posted by zpousman at 10:29 AM on July 22, 2008


That bag has plenty of space for everything you'll need until you get settled. Remember that you have to *carry* everything you pack. You're going to be shuttling between airports, hotels, transit, cars, etc. and at that point you have to lug everything you bring. It's just *so* much less of a hassle if you're not schlepping a big backpack and a daypack AND a suitcase around the city.

Pack light - bring the minimum you'll need until you get settled. You can always have someone ship a box of the extras once you've decided where to stay. Rick Steves has great advice on packing light.
posted by cnc at 12:46 PM on July 22, 2008


Odinswife: Those vacuum space saver bags are awesome... except they allow you to pack too much. All they do is push the air out of things, they don't lighten the load. I used them when I traveled to London, and I had so much more room! So much room I kept adding more things. My bags turned out to be super dense, and I got hit with an overweight baggage charge. If you have a lot of bulky sweaters, and a really strong back, you might want them. However, I would argue for packing things in normal plastic bags (waterproof) and only what you can carry comfortably.
posted by odinsdream at 1:15 PM on July 22, 2008


I've been on two 1+ year trips. I have an Eagle Creek 22" carry-on that doubles as a backpack. Here's a shocker, though: in 2 years and 22 countries (incl NZ twice), I've only used the backpack straps/waist belt a half dozen times. Stick with a rolling bag.

Get Eagle Creek. They'll repair it no matter what happens to it. My wheels were sawn off in Guatemala (don't ask) and I mailed it to them at their expense and they had it back to me in a week, free of charge. They're also super-sturdy.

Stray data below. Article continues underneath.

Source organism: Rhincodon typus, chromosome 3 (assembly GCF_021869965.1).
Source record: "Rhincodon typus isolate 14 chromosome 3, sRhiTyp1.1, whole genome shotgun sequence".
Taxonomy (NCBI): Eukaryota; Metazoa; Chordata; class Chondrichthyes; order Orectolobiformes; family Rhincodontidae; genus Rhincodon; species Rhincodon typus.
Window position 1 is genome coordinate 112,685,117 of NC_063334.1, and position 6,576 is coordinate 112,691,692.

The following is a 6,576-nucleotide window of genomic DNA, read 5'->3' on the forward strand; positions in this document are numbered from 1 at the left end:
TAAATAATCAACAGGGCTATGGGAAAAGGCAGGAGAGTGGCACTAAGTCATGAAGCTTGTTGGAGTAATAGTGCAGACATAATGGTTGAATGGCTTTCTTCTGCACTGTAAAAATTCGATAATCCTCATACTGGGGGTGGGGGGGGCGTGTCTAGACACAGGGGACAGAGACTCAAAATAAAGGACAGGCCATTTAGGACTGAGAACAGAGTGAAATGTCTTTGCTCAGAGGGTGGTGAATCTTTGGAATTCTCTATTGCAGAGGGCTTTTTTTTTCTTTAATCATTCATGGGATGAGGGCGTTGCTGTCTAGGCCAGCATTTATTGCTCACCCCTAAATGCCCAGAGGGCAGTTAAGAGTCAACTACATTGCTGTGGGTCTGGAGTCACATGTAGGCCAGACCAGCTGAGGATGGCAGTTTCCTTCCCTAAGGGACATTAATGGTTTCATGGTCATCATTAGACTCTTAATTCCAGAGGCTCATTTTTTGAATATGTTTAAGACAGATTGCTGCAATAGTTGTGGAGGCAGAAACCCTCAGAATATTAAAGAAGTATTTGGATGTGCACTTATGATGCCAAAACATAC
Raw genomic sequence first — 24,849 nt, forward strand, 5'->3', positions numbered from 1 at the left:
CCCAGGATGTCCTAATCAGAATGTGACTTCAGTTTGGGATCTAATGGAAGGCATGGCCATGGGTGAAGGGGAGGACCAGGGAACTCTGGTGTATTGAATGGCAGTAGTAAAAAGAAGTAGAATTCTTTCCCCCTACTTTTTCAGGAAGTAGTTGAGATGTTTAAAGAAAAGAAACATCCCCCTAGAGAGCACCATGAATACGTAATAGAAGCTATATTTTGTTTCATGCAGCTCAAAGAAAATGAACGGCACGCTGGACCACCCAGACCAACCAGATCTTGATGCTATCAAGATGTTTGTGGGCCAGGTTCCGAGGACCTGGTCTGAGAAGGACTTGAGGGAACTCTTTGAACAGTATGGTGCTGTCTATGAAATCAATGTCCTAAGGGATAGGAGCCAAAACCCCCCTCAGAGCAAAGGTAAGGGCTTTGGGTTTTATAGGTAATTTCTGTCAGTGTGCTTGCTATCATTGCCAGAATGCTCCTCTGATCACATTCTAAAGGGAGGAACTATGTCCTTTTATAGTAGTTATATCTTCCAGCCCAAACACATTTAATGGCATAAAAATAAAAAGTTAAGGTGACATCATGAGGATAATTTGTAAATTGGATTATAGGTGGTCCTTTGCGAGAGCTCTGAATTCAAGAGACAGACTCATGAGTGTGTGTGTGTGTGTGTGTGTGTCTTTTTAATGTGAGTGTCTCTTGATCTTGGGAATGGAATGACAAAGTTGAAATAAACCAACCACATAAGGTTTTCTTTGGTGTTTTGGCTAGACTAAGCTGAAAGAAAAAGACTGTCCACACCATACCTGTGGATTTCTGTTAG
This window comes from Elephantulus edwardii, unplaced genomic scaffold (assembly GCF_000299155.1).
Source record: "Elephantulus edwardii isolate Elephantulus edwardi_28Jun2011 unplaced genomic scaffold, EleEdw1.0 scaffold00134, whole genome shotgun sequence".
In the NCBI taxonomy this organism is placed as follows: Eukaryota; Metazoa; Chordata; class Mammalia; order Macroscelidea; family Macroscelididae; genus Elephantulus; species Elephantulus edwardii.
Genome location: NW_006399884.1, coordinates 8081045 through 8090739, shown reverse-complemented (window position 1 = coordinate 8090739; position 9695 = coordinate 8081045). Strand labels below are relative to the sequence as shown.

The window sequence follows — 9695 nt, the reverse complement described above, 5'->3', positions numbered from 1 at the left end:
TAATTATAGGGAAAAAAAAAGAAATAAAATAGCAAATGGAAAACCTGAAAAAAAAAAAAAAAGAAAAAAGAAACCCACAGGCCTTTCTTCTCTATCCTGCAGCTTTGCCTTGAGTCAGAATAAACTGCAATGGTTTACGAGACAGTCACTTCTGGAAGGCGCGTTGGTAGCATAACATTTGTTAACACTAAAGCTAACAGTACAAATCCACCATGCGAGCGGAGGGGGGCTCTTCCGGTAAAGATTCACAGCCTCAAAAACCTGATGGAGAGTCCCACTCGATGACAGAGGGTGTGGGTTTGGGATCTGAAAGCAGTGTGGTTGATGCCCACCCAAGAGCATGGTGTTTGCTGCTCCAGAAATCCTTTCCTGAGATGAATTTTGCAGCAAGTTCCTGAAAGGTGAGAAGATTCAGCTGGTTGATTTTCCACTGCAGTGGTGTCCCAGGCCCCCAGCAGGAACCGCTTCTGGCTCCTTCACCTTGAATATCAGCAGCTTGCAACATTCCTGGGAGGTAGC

I only bring things that can go in carry-ons. Pack light, mail boxes back as you accumulate things you want to keep (books, clothes). What you pack is strongly mediated by what you do- I'm a fire scientist who has to tromp around on fire lines but also really likes museums.

My list:

Long underwear (both for chilly nights in NZ and layering)
5 pairs of wool socks
5 pairs of cotton underwear
2 sports bras
1 regular bra
silk gloves
balaclava

1 pair casual heavy duty pants. I like Carharts, they singe but never burn
1 pair dress slacks, black
1 pair of casual heavy-duty shorts

1 dress shirt (I like the non-iron Fox ones from Nordstroms, they don't wrinkle. Wash, shake, and wear)
1 blouse
2 t-shirts that double as sleep shirts

1 rain shell
1 "nice" sweater that can also double as layering

1 pair jogging shoes
1 pair nice, polished walking shoes (I like Mephistos- you can wear them for long walks, museums, and nice parties)
1 pair Chaco sandals for scrambling around on rocks and showering

I won't get into other minutia but here are the high points:

Pacsafe (weighs ~2 lbs, you can use it to secure your bag, very very nice)